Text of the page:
As we approach the spring semester’s grand finale, with final RSO meetings and bouncy house-laden end-of-the-year events,  it’s really hard to feel alone, especially with everyone having the shared experiences of preparing for finals while trying to conclude things on a fun note.

I definitely consider myself the type of person who actively tries to make time to go to as many events on campus as possible throughout the year. Doing so is a great way to take a break from academics and to have memorable, enriching, potentially eye-opening experiences, be it at a theater performance or a guest lecture. I’d be lying if I said that I didn’t appreciate the occasional freebie, either. Sometimes, however, attending such events solo can prove to be a challenge. 

You may recall my reflective blog post (although in hindsight, it may have been more of a poetic rant) about eating alone. But as much as admittedly I enjoy consuming food, we do more than eat, and whatever it is that we do outside of meal times, there’s always a chance that we’ll be doing it on our own.

Arriving on campus last semester, with the only people I knew being those who’d existed in the virtual confines of tiny lil’ Zoom boxes on my computer screen, the prospect of attending such events on my own was, in a word, scary. When eating alone in a dining hall, you have, at the very least, something to preoccupy yourself with, whether it’s standing in line for cheese cubes or (unsuccessfully) trying to munch celery at socially-acceptable noise levels. However, when going about an event — or even exploring a new place — independently, there’s always that risk that you’ll find yourself at a loss as to what to do with yourself. 

The Honors College and University as a whole offer a great deal for us to do, from free ice cream to theme park trips. Of course, embarking on such adventures alone can be nerve wracking, but there’s a few tips for going about things unaccompanied that I’ve personally picked up in the process. 

For starters, keep in mind that one of the advantages about the Honors College and university life as a whole is that you sort of belong to multiple communities by default, and therefore you often can’t really be “alone” since the people around you aren’t technically “strangers.” Likewise, there’s a good chance that you have the same major or minor, professor, hometown, etc., with at least one person in your general vicinity. Take a leap and strike up a conversation with the person next to you. Some people find this prospect horrifying, and let’s be honest, it can be pretty hit-or-miss, but I say the risk is worth the reward of discovering a mutual interest or connection with someone you might otherwise not have had occasion to interact with.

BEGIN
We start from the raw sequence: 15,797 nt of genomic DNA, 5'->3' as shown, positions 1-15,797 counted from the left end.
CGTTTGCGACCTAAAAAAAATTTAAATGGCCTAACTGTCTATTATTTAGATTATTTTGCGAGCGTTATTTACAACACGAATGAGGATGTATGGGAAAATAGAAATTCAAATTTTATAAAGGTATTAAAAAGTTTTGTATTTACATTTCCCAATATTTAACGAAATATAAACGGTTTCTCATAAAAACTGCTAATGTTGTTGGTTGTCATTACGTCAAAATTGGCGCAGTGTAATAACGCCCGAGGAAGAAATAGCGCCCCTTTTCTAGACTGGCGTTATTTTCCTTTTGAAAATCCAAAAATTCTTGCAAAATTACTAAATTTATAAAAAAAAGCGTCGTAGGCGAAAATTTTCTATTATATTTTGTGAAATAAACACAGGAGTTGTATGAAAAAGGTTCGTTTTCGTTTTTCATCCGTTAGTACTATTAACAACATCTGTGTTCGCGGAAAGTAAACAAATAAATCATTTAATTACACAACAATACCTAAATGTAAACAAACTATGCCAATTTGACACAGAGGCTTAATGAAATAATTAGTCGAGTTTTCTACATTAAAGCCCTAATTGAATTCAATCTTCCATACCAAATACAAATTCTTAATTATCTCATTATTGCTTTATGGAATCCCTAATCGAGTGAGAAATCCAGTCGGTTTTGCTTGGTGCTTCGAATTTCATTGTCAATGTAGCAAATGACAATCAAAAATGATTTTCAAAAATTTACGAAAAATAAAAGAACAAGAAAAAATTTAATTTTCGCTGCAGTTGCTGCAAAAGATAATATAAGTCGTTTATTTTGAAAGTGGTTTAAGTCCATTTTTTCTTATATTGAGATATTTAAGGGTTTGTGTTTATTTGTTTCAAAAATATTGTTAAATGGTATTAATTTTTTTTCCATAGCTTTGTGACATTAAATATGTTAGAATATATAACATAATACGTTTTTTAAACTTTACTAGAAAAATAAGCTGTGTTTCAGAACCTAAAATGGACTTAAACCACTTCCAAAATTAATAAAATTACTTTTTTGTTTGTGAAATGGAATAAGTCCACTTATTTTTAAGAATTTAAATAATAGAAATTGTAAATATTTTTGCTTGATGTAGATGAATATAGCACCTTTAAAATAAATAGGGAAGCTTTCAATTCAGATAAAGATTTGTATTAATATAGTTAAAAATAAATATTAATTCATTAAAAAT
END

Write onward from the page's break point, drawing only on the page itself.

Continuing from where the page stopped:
Moreover, it’s highly likely that you’re going to run into someone you know anyway, whether you consider them a good friend or honestly just can’t remember their name despite sitting next to them in class for three months (it happens to the best of us). What’s even better, if they’re with a group, they can introduce you to their friends.

And if they’re alone, congratulations: you’ve got someone to hang out with! There have been many times when I’ve attended an event or gone somewhere nervously on my own and have unexpectedly run into someone I know who also came — you guessed it — alone!

Or maybe you end up entirely alone, and that’s completely fine. You’re presented with the next best thing — the opportunity to meet new people. You can also go about things on your own terms and come and go as you please. In any case, utilize this circumstance to be that mysterious, intriguing Blue Hen wandering around, owning their independence, and maybe make a friend or two in the process.

I, for one, have explored Main Street by myself many times, having solitary adventures in such mysterious locales as the dollar store and the Newark Arts Alliance. I’ve checked out some cool spots on campus alone, including Old College Gallery, and on an RSO trip to New York City, I happily — yes, happily — strolled along the beach not knowing a single person around me.

Also, in these contexts, be sure to just relax. Smile a bit. I can safely say that people do smell fear, but in general, as someone who personally needs to work on their smiling consistency a bit, I’ve realized that strangers are simply more inclined to want to connect with you if you appear, well, friendly! It’s perfectly normal to feel nervous on your own; just don’t let it get the best of you and get in the way of meeting others and enjoying yourself. 

Look, I’m not saying being alone in a space full of people is always a blast. Naturally there are and always will be times when I wish an acquaintance were near, especially when I find myself face-to-face with YoUDee in all their surprisingly intimidating Fightin’ Blue Hen glory at campus events. 

What’s been especially great, though, is that over these past two semesters I’ve amassed a group of people I consider friends that I can go to events with or at least expect to run into around campus. And you know how I did it? By going to things by myself, with an open mind, ready for an experience and also the chance to meet new people.

For all its intimidations, going into things alone has frankly yielded a great deal of rewards, rewards more valuable than any free cookies or t-shirt. Be that as it may, I’d much rather be uncomfortable yet participating in something enjoyable than  comfortable but regretful that I didn’t.

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